What’s the Right Model?

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Congratulations to Louisville, this year’s NCAA Men’s Basketball Champion.  Comparing Louisville, with last year’s champion, Kentucky, highlights how two very different organizational approaches can achieve the same result.

Louisville fielded a very experienced team with no major stars – only one player is projected to be drafted into the NBA this year.  Coach Rick Pitino, worked with these experienced players to create a solid team and a tenacious, punishing defense. 

In contrast, last year’s champion, Kentucky, was comprised of young superstars.  Coach John Calipari started three freshmen and two sophomores and a total of six players were drafted by NBA teams – including the first TWO picks.  Leveraging this team’s talent and athleticism, Coach Calipari dominated its opponents.

Two very distinct models yielded the same results – a national championship.  So which is the right model? 

When working with organizations, it is often asked, what’s the right model?  Should we centralize functions,  decentralize or something else The answer is – well, it depends – on the environment in which you operate and your organization’s specific strengths and weaknesses.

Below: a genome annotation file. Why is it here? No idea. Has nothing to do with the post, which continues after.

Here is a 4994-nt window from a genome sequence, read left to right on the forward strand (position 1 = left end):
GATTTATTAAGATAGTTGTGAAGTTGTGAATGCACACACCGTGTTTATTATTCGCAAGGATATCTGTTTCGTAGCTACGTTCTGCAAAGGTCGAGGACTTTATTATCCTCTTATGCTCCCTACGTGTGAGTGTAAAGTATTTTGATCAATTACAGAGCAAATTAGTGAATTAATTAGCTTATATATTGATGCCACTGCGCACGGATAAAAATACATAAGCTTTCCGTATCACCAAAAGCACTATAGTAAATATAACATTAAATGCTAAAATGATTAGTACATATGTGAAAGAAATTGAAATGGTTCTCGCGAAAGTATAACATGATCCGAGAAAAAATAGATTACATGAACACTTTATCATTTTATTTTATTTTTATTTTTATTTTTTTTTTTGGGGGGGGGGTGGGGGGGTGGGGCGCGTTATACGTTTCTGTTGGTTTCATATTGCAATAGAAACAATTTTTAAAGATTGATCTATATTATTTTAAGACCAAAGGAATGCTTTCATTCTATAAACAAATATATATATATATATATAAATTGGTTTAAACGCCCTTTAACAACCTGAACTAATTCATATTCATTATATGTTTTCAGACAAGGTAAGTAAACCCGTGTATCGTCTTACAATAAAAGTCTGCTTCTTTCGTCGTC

Just as the coaches of these two teams assessed their teams’ strengths and how to best leverage them, you need to look critically at your business to understand how to best utilize your team. 

  • What specialized knowledge does your organization have that can be used across the company?
  • What competencies do you have?  How can they be developed further or expanded within the organization?
  • What functions are critical to the success of your business?
  • Which activities need to be closest to your customers?
  • What activities need to be done with the least overhead?

Thinking through these types of questions will help you determine how to best organize your people to create a winning team. By the way, as the coach you always reserve the right (and it happens all the time) to change your team model as your people and the company change. 

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Jim Livingston

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